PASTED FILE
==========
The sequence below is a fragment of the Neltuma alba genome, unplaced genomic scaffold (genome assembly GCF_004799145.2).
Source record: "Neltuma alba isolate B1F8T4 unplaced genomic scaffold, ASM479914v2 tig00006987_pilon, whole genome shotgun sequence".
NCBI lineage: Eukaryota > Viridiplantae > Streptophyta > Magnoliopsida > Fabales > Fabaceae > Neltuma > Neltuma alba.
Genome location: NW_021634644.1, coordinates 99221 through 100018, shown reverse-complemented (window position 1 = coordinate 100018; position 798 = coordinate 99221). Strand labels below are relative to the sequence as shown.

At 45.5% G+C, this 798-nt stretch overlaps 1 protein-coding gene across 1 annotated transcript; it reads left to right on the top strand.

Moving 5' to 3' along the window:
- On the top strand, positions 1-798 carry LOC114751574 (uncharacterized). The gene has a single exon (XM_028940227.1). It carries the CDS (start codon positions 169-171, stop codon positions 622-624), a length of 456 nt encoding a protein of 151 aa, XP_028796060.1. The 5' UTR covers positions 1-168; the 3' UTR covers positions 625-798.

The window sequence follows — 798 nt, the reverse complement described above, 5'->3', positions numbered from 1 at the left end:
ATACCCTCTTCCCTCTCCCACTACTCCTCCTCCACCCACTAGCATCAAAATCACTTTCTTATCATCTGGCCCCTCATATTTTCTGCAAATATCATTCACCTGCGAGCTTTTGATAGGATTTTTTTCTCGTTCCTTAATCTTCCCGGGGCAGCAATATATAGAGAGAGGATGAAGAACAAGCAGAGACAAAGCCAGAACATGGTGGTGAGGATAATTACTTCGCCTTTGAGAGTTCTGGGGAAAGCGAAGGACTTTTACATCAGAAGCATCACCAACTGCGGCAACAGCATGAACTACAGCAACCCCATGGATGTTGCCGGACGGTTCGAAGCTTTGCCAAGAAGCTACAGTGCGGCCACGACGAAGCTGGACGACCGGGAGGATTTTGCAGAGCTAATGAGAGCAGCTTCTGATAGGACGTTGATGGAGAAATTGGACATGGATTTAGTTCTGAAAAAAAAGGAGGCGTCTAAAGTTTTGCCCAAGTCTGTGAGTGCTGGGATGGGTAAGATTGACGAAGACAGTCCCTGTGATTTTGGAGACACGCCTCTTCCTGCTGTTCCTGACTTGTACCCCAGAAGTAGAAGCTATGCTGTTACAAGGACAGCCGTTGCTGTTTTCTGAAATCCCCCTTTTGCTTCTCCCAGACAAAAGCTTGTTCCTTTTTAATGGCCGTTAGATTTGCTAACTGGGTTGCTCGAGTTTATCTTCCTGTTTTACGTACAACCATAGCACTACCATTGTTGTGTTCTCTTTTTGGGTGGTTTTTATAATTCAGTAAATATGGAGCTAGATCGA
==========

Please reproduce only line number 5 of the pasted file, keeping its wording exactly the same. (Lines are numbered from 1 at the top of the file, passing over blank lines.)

At 45.5% G+C, this 798-nt stretch overlaps 1 protein-coding gene across 1 annotated transcript; it reads left to right on the top strand.